Brother Harold E. Sweet
Brother Harold E. Sweet followed his father’s footsteps and joined Ezekiel Bates Lodge.
At 37 (1914) Harold was elected the first mayor of Attleboro.
In private life, he was a businessman and served as general manager and treasurer of jewelry maker R.F. Simmons Co.He was the president and director of the First National Bank of Attleboro. In addition he served on the Attleboro School Committee for 9 years, Gas Light and the Manufacturers Board of Trade, and was the president of the Attleboro Chamber of Commerce.
He was widely respected, so much so that The Attleboro Sun Newspaper pushed for his nomination and his election.
Scores of friends and associates urged him to run in Attleboro’s first city election that was to take place on Dec. 8, 1914.
And the idea was not unattractive to Sweet.
“I may say in all frankness that the possibility of becoming the first mayor of Attleboro appeals to me – not as an opportunity for political advancement or material gain of any sort, but as a call to service in behalf of the community in which I have always lived,” he said in an announcement to seek the office.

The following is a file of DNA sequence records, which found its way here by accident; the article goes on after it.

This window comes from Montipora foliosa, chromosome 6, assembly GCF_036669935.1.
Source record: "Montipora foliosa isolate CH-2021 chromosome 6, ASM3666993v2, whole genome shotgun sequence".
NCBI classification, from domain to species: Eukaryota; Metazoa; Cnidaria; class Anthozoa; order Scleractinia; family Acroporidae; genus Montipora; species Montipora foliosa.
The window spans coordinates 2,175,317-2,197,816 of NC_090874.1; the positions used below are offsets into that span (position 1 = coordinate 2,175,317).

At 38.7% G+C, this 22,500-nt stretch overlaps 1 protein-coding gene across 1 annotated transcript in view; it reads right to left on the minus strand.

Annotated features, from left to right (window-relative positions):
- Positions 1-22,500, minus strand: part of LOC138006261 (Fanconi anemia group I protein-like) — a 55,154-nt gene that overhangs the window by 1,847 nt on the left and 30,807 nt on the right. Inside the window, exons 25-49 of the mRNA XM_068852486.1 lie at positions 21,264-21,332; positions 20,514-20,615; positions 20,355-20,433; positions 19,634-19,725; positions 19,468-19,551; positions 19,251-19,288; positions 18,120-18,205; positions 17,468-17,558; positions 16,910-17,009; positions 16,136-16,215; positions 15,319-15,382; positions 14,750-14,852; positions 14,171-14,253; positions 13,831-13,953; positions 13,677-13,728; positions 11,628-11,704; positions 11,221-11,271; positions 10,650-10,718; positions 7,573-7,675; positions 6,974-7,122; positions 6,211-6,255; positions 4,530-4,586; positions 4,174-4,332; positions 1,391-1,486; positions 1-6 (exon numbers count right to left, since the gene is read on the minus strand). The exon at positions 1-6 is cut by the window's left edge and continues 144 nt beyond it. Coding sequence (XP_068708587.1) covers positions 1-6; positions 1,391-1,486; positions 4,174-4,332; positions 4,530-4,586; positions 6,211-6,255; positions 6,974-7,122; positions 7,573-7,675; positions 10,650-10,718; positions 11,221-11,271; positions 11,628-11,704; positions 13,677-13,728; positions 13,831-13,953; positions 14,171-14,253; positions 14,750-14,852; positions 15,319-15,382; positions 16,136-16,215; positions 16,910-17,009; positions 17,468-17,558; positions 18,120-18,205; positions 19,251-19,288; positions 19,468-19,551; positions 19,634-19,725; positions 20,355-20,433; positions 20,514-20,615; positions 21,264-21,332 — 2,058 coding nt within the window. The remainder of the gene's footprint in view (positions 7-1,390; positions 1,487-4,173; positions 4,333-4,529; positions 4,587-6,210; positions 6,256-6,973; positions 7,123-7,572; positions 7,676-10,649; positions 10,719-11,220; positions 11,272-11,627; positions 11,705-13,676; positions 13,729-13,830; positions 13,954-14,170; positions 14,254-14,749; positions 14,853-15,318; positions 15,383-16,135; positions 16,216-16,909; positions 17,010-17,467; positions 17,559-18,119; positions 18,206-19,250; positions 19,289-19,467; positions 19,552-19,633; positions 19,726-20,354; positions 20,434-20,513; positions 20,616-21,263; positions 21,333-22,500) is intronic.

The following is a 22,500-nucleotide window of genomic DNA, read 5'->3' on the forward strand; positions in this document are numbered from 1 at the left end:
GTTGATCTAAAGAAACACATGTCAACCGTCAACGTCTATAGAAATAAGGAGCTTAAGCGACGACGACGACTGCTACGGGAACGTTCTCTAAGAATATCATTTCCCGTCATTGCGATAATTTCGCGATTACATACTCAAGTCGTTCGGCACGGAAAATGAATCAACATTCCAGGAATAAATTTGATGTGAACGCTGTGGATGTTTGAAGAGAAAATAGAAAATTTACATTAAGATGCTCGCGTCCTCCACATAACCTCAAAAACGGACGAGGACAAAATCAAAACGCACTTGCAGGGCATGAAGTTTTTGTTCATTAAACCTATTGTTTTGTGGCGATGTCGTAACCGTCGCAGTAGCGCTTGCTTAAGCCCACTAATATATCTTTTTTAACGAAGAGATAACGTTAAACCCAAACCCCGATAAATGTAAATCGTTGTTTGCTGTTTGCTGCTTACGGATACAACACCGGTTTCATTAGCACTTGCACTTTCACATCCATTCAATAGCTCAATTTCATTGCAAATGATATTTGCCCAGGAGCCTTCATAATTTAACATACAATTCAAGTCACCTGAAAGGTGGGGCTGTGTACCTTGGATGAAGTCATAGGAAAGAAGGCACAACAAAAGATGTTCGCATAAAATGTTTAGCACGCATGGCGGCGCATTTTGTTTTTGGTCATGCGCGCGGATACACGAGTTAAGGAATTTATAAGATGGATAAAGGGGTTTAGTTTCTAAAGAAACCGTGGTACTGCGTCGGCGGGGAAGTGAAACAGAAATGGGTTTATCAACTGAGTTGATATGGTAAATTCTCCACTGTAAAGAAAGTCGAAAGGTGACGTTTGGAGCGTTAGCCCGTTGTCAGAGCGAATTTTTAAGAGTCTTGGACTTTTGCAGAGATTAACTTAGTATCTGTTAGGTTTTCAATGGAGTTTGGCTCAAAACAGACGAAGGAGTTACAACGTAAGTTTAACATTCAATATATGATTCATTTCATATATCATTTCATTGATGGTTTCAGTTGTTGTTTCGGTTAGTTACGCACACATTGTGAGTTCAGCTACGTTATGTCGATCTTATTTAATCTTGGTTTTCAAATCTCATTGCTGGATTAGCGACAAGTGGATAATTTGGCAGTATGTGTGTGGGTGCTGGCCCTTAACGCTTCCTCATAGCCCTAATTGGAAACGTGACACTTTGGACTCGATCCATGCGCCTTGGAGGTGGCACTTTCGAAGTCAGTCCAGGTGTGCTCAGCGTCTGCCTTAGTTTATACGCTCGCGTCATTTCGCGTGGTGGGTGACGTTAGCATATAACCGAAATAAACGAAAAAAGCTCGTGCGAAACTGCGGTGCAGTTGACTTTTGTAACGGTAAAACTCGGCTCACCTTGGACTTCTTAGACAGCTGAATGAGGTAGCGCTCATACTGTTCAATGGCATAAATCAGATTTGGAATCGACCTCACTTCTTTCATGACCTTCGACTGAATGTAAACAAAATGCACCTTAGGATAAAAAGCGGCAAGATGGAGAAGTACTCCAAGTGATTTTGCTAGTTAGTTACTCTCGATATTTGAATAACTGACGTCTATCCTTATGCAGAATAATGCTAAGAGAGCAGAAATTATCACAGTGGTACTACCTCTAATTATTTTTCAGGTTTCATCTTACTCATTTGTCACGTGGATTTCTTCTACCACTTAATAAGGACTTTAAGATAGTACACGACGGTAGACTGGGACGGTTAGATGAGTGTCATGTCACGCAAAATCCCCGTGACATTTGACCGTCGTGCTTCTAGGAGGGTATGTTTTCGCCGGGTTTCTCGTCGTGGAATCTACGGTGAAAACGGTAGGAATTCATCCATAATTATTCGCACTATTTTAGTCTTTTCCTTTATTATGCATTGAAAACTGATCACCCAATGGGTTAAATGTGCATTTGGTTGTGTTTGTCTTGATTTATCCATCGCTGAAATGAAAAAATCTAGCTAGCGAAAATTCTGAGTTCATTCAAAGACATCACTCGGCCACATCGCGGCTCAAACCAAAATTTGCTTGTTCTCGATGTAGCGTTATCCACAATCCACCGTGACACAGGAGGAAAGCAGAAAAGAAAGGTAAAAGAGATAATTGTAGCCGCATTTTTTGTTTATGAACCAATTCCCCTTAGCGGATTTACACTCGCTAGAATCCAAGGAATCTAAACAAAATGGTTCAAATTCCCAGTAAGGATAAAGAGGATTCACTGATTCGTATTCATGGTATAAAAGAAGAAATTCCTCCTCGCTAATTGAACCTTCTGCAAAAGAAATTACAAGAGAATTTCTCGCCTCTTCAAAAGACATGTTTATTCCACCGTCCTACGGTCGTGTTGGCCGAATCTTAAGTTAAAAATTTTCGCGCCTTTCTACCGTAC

Sweet beat his opponent James H. Leedham Jr., who’s been described as “a tough, tobacco-chewing defense lawyer,” by a 3-1 margin, 2,331 to 809 in a campaign that turned bitter and dirty with Sweet being attacked for his religious views.
Sweet called the attack a “dastardly thing.”
“There is no place in our citizenship for the man who does not accord to every other man in this country of ours complete freedom of religious belief,” he said.
Sweet was unopposed for a second term, and declined to run for a third, saying that two terms should be the limit for any mayor.
The Sweet Mansion, which now houses the Attleboro Literacy Center. The house sits diagonal to Ezekiel Bates Lodge.
The 14-room mansion contained an elaborate front staircase, a sun porch, living, dining, music, billiard, smoking, dressing, three bath and three bedrooms as well as quarters for two maids. The grounds included a greenhouse, a garage and an ornamental fishpond.
Next door to the Sweet Mansion is the at 74 North Main Street. It was built on land donated by the mayor’s father, Joseph Lyman Sweet in 1902. In 1933 when Mayor Sweet’s father passed away the library was designated the “Joseph Lyman Sweet Memorial.”